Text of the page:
Chasidic Insights

on the Weekly Parsha

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by Zvi Akiva Fleisher

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Ch. 1, v. 2: "Min hab'heimoh .. takrivu es korbanchem" - Learn from the animal that you've verbally sanctified. Just as it was a plain animal until you've sanctified it as an offering to Hashem, and has now become so sanctified that its blood and organs are placed in the holiest location, so too, sanctify yourselves for the service of Hashem, "takrivu es korbanCHEM." (Rabbi Shlomo of Radomsk in Beis Avrohom)

Ch. 1, v. 3: "Yakriv oso lirtzono lifnei Hashem" - One should sacrifice it, his will to Hashem. "Ba'teil ritzoncho lifnei ritzono" (Pirkei Ovos 2:4). (Mezeritcher Magid)

Ch. 1, v. 3: "Lirtzono" - Rashi says that we force him until he acquiesces and says, "I want to do so." How is this considered acting of his own free will? A person who truly wants to serve Hashem wishes upon himself circumstances that force him to do the right thing. (Sfas Emes)

Ch. 1, v. 7: "V'nosnu bnei Aharon haKohein aish al hamizbei'ach" - Rashi writes that even though a heavenly fire descends there is still a requirement to bring their own fire. People get enthused to spiritual heights from outside influences, but this might be short-lived or forgotten. Fiery enthusiasm that is self-ignited has a more lasting effect. (Nirreh li)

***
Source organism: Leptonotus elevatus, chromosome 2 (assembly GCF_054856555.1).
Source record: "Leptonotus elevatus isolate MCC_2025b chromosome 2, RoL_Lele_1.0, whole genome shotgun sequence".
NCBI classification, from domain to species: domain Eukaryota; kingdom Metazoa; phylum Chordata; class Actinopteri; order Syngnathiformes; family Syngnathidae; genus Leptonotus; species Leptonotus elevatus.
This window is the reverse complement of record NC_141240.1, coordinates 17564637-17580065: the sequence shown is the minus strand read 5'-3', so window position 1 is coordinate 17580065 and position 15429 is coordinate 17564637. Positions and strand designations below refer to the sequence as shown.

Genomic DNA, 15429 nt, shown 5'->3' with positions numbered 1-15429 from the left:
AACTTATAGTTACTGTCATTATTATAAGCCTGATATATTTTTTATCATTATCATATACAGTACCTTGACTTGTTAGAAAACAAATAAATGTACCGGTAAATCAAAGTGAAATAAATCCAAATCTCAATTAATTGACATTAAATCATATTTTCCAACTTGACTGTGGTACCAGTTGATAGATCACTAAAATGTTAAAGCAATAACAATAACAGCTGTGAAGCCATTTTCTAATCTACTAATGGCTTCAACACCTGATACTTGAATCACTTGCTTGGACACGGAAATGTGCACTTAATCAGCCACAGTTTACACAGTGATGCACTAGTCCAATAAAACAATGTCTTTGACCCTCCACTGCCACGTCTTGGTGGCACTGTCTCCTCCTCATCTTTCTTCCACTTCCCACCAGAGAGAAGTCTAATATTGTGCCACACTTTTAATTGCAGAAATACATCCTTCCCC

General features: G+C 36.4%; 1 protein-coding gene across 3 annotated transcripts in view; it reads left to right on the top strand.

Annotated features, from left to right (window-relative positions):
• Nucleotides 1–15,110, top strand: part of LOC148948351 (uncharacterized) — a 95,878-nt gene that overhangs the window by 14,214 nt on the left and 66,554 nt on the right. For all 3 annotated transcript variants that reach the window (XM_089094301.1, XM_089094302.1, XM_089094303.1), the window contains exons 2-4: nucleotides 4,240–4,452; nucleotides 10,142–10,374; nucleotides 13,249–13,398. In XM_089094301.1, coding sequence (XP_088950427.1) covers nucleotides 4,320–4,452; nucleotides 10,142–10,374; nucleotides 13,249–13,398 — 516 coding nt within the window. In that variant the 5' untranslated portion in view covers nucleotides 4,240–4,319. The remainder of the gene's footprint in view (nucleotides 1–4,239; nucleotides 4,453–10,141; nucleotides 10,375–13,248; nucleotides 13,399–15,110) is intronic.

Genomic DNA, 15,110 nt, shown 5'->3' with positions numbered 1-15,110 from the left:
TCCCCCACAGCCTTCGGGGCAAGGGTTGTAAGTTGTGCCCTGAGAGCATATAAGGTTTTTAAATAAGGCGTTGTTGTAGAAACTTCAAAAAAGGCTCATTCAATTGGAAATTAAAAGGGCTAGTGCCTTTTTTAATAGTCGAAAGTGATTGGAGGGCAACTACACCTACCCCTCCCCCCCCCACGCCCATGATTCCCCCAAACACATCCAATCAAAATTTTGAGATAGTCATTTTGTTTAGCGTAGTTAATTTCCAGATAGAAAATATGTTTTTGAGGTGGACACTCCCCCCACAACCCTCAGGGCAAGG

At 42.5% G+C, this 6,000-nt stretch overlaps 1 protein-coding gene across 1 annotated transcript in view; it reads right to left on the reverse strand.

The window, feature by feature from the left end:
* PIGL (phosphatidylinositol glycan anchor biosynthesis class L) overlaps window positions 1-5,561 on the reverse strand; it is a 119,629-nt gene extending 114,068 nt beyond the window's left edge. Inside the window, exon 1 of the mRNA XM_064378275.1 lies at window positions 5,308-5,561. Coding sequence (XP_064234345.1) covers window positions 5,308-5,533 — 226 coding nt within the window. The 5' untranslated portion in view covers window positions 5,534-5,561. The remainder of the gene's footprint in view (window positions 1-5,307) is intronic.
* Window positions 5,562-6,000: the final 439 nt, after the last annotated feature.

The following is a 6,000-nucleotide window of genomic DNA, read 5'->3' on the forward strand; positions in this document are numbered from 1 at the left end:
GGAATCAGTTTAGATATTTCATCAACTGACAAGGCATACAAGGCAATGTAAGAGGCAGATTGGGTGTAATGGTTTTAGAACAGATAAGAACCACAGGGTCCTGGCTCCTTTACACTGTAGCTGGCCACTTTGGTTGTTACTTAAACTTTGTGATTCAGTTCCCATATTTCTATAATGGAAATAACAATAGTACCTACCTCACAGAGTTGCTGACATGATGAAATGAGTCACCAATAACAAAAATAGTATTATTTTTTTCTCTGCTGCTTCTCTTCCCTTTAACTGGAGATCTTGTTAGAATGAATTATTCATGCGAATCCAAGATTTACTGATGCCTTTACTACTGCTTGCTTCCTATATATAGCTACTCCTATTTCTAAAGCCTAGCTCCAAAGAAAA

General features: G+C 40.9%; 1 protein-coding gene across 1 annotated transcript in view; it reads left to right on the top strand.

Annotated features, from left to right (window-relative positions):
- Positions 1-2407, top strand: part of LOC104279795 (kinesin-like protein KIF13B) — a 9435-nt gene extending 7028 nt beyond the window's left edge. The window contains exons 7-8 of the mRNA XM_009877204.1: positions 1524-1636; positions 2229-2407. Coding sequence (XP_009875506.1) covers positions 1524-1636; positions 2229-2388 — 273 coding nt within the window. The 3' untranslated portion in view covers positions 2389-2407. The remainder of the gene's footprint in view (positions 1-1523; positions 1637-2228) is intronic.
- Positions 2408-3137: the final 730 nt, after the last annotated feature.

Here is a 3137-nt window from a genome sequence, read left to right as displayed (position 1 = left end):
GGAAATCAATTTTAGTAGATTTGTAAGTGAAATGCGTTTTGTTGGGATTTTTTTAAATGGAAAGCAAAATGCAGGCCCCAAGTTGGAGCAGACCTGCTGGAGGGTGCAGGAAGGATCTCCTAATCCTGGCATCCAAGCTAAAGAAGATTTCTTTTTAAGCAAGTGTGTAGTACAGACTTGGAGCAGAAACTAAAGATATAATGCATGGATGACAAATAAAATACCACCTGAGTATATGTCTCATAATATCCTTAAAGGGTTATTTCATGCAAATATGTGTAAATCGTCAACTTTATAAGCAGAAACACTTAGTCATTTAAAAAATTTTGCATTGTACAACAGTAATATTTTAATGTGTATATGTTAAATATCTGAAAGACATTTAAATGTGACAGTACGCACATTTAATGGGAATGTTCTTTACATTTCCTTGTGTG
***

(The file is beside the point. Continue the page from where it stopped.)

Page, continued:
Ch. 2, v. 2: "M'lo kumtzo" - The mishnoh in Pirkei Ovos 4:1 says, "Ei'zehu oshir haso'mei'ach b'chelko," - who is wealthy, he who is happy with his lot. "M'lo," one feels full, satisfied, when he realized that it is "kumtzO," His portion, even if it is meager. (Nirreh li)

Ch. 2, v. 13: "Al kol korboncho takriv melach" - All that you offer to Hashem should be salted, i.e. done with energy, excitement, and enthusiasm. (Rabbi Uziel of Ritsheval in Tiferes Uziel)

Ch. 4, v. 27: "V'im nefesh achas techeto" - If it is but one soul, that a person only concerns himself with his own personal spiritual growth, to the exclusion of others, then "techeto," it has sinned. (Rabbi Avrohom Chaim Zlotchover Magid)

Ch. 5, v. 17: "V'lo yoda v'o'sheim" - Why is a definite accidental sin called "cheit," a shortcoming, while a doubtful sin is called "oshom," vast destruction, "shmomoh"? The fact that a person is aware that he definitely sinned, albeit accidentally, is a partial atonement, as his heart is already broken. When one is not sure that he sinned, he easily pushes it to the side, assuming that he has not sinned. This is devastation. (Rabbeinu Bachyei) Similarly, this explains why the cost of an "oshom" is double that of a "chatos." (Admor of Kotzk)

Ch. 5, v. 26: "L'ashmoh voh" - The verse begins with telling us that the Kohein shall bring atonement through processing one's sacrifice. What is one to do when Shabbos stands in the way of bringing his offering immediately? The answer is "l'ashomoh voh," whose letters are an acronym for "LoKeil asher shovas mikol hamaasim ba'yom Hashvii." Hashem understands that his heart is broken and he truly wants to immediately bring his offering. By keeping the laws of Shabbos he stays any negative affects. The offering can wait until the next day. (Nirreh li)


See also Sedrah Selections and Oroh V'Simchoh

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